Marilyn, how did you come to create the idea of Trips for Kids?
Well, I had been mountain biking since the early eighties, but back in 1987 I was on a ride on Mount Tamalpais and I looked at the City across the Bay from the the top of the mountain and I thought, wouldn't it be great to bring some kids up here and have them experience this. I had two kids of my own and I guess that was part of what motivated me. I used to work at a soup kitchen for a couple of years as a volunteer and I thought, wouldn't it be great to bring some of the kids from the cafeteria up on the mountain. That was how the idea just popped into my head.

Local bike racers can stop in at the Trips for Kids Recyclery and find parts for just about any bike, which makes them a great asset to the community

My next thought was, is this something I could actually do? Then I read in Bicycling Magazine that two psychologists with the Y.M.C.A. in Los Angeles were running a similar program. So I wrote them telling them that I wasn't a psychologist, but that I wanted to start a similar program. Their advice was, do it. Start small but do it and that gave me the confidence that I could do it.

So how did Trips for Kids grow from a local activity into a national organization?
Well it's the power of the news. In 1991 Bicycling Magazine did a three page article with color photographs and I started to get inquiries from around the country that were like "Wow! Just like me, what a neat idea, how can I do that?" And then the more national press we got over the next several years, the more inquiries I would get. That just planted the idea. That maybe we should try to start it on the national level and that's what we did in '99.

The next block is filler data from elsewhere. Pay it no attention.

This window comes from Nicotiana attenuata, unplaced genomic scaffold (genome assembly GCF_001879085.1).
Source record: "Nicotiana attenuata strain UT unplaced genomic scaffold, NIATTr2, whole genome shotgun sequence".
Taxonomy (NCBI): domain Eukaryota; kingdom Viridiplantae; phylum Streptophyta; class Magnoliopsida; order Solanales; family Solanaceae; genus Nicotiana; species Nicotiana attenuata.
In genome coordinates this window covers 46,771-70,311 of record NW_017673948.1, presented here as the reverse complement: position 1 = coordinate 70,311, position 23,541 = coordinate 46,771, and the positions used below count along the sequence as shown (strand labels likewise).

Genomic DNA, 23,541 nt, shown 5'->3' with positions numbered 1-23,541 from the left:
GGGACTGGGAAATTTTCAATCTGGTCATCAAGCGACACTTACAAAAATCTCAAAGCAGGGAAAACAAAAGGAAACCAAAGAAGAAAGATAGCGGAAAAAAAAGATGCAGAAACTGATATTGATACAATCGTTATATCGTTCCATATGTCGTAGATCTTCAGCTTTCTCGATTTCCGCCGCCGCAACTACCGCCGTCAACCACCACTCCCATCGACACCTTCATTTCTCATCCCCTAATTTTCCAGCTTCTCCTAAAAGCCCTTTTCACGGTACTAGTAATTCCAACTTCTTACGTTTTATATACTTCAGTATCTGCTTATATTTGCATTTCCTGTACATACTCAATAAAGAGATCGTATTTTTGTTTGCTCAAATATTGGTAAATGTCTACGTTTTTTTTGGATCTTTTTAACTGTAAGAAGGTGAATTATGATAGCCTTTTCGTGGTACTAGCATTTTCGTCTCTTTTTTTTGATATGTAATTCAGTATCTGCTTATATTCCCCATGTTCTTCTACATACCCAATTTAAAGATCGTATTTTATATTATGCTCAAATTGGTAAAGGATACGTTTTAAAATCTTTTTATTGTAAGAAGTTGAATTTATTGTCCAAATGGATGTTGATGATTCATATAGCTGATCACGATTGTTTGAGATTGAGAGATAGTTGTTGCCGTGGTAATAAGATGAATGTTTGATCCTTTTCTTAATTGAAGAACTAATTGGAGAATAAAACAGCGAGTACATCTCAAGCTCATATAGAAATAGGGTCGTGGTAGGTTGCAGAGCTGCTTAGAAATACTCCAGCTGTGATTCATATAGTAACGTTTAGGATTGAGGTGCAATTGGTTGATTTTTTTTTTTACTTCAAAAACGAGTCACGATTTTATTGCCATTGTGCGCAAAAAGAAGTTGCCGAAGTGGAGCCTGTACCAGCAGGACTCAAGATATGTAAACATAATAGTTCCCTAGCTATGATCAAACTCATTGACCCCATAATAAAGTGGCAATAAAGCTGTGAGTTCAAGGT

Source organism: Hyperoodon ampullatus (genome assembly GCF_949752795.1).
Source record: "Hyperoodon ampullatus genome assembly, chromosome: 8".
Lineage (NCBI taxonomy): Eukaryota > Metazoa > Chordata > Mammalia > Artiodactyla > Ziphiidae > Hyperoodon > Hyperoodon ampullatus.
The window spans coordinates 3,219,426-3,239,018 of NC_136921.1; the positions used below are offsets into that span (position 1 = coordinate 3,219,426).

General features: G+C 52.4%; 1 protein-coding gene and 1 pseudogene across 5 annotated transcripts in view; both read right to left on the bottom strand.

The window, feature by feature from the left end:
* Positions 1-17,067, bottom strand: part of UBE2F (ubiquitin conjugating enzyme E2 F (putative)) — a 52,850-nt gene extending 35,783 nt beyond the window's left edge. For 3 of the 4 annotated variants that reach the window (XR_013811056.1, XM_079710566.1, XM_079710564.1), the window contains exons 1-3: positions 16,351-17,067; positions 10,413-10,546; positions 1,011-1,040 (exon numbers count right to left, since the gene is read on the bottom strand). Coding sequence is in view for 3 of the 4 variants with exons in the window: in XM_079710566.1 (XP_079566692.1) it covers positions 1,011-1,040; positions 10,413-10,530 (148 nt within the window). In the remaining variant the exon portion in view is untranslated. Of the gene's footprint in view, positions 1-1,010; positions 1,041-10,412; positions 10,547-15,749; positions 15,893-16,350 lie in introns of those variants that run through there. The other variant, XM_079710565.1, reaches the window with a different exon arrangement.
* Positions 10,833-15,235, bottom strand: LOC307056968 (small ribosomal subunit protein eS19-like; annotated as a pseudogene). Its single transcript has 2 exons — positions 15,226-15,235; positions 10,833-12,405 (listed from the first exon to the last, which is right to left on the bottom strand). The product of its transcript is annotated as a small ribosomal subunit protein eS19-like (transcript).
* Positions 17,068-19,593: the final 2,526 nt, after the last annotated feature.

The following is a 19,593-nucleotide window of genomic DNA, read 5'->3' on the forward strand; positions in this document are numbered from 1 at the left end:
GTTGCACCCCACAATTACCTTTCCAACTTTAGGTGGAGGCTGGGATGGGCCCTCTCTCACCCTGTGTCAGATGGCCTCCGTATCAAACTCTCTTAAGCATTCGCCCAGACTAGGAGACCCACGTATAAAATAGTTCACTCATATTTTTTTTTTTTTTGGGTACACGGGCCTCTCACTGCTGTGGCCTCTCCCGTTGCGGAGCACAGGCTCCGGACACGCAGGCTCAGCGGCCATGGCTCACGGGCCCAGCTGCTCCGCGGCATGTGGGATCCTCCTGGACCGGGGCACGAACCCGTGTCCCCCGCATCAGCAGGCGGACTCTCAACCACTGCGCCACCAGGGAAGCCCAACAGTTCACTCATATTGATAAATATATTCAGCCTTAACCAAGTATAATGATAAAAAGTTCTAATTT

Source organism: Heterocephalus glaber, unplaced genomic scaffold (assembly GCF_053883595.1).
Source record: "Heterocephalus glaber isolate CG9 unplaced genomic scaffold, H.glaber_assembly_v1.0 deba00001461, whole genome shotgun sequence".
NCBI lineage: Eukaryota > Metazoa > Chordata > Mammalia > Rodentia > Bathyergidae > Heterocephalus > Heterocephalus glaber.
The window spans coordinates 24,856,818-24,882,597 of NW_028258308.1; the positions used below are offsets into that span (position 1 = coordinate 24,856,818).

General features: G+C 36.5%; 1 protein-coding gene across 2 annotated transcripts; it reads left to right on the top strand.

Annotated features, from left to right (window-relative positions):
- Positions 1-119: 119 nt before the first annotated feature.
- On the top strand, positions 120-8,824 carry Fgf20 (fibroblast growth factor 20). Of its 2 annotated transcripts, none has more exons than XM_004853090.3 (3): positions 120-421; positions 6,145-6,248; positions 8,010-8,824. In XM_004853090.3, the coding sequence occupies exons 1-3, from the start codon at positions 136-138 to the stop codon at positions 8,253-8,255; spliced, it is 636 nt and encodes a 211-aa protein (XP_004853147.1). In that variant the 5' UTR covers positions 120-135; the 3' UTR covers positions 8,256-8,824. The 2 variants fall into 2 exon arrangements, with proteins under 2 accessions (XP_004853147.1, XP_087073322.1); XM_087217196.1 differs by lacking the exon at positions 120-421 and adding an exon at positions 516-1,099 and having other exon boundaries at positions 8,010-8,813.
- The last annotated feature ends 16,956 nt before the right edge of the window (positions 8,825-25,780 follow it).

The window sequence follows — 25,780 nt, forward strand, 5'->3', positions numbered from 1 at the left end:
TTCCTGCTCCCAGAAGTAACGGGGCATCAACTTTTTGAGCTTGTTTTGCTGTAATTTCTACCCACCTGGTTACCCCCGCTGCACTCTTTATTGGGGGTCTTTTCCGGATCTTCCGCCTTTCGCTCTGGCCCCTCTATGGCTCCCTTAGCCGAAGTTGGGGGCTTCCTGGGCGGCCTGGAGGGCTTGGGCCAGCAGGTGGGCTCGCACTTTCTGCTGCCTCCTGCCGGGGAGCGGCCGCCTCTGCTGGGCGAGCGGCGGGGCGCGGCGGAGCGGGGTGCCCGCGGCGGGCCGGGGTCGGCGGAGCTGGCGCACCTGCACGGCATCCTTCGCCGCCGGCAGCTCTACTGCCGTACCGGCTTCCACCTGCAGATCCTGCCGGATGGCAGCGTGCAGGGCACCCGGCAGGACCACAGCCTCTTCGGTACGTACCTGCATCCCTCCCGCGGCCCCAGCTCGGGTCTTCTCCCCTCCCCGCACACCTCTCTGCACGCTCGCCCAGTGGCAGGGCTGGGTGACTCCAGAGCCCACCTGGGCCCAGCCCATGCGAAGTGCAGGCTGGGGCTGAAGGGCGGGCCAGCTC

A local kid learns the art of wheel truing

Now does each local chapter have to develop their own resources, or do the local chapters get some kind of support from National? How does it go about happening on a local level?
First of all our web site has a wealth of information on this (www.tripsforkids.org). In terms of how to start, it outlines what we offer them and what they in turn must do. We have a bike sponsor that will give five new mountain bikes for each new chapter. We have a number of exciting industry sponsors that are so supportive and supply us with other needed equipment for the new chapters. So right now, we do provide new local chapters with five new bikes.